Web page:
Probably transposed from the Duston Roman town earthworks, from which the original Anglo-Saxons came, to establish Kislingbury.
Derngate. Derne, dierne (OE) hidden, overgrown with vegetation and gata (O. scard from the Danelaw period) road, street. Thus Derngate, the hidden street. Derngate is sunken several feet below the natural soil level outside the town gate; on the old road (pre Norman) leading to the river and across to London.
River Nene. There are few examples of places beginning with nen or nan probably because its derivative could be grand, great or famous in the middle English (nan) or Celtic – nan- valley, or nana, nanna (I) – a protective nurse from which derives nanny, nan – grand mother. The writer likes the idea of great mother river which would fit, since it was navigable to Duston in Roman times, to Chapel Brampton in Viking times ,and afforded entry to middle England with access to the north Welland valley, south Thames valley and, critically, gave access to the Bristol Avon to the west. With its flints in the gravel, salmon runs, vegetation, wildlife and access via the wash, it would have been extremely important to early peoples. The pronunciation nen at Northampton, neen, lower down suggests a dialect problem, so nan or nen could be interchangeable. However the word nene cannot be etymologically proved.
OE Old English
I Indian Languages
The writer would like to thank Nottingham Library Service, the library inter-loans system, the English Places Names Society, the Northants Record Office, Ordnance Survey, Northants Archaeology Unit, Northants Archaeological Society, various local history colleagues, and finally Tony Allen, for their unstinting assistance and help with this article.
- This article draws heavily on ‘Thomas Becket’ by Richard Winston, Constable, London 1967. Richard Winston quotes an extensive bibliography.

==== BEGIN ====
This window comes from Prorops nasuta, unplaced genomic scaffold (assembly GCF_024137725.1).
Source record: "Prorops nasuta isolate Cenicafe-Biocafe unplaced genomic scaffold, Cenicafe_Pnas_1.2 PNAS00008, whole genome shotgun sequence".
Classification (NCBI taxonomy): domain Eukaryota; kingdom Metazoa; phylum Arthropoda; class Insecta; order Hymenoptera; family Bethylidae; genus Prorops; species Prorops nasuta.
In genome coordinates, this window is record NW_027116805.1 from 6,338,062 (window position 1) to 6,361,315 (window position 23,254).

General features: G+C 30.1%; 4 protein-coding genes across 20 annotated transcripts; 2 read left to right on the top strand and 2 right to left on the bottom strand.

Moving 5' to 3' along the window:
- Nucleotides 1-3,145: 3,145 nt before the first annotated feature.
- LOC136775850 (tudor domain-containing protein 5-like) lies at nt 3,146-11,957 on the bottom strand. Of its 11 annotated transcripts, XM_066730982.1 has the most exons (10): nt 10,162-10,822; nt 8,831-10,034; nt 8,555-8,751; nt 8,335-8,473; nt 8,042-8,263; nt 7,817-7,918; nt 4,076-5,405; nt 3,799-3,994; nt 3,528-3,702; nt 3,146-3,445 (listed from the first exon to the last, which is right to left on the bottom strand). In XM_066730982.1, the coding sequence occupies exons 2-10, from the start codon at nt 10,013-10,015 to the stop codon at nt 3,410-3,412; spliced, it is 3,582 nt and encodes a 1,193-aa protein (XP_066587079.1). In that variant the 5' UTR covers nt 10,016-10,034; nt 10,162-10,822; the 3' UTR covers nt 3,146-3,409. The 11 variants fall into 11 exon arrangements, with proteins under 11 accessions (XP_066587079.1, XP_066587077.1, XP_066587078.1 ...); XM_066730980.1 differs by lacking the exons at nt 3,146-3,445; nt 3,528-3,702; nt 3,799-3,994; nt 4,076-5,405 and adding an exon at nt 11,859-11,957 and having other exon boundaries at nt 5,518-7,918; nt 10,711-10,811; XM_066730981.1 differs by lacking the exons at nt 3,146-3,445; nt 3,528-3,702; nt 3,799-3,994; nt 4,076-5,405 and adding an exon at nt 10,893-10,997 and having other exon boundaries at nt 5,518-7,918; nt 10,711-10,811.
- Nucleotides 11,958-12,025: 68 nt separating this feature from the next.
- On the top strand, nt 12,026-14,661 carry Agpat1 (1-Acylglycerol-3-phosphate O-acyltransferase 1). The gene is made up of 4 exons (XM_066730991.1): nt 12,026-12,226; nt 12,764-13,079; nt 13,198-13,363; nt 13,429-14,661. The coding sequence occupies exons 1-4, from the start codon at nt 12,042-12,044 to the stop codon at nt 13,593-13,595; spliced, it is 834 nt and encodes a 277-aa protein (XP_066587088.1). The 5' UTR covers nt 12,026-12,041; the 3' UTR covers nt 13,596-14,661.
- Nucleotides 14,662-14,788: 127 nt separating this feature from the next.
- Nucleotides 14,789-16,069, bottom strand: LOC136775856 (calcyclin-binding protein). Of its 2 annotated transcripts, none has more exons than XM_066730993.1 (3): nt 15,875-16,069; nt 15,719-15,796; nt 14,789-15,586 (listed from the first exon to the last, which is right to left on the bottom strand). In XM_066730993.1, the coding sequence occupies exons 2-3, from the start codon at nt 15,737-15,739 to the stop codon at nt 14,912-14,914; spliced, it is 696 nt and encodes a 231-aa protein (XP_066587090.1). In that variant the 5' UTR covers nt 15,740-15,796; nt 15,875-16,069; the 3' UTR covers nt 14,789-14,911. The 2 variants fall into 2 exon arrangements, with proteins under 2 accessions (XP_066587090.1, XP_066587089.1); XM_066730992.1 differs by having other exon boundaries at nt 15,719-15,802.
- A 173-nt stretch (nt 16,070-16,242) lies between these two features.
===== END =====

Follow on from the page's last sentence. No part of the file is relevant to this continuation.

- Additional material has been sourced from Fred Golby’s Duston History Series 1991 and 1992.
- Derek Buchanan ‘Northampton The 1st 8000 Years’ volume 1 1990.
- Doomsday Book to Magna Carta 1087 to 1216 Austin Lane Poole, Oxford Clarendon Press 1951.
- Wetton’s Guide to Northampton Edward Pretty C1847/49 reprinted 1969.
- The Kwik Fit site Bridge Street/Victoria Promenade Northampton SP754600 Dr Thomas C Welsh 31/10/1969 (unpublished).
- Northampton St Thomas Hospital and Sir John Langhams Almshouses Bridge Street Northampton. David Blackburn August 2000 (unpublished).
- Henry II of England Wikipedia the free encyclopaedia pages 1 to 7.
- British History on line. Victoria County History/Hospitals St Thomas Northampton.
- Thomas Becket Circa 1120 to 1170 Archbishop – Saint – Martyr. See www.Canterbury.co.uk.
- Becket sought refuge in Pontigny Abbey c1164-1170. See Wikipedia: Pontigny_Abbey.
- Local Heritage Initiative Northampton Castle and the Boroughs. See www.lhi.org.uk .
- Google maps Thundridge Ware Herts SG12. See http://maps.google.co.uk.
- Local studies collection
- Northampton library Dryden collection microfiche reel 18 frames 35 onwards
- Northampton Arch. Society report 1841/2
Article written and kindly donated by local historian Dave Blackburn. © David Blackburn 2007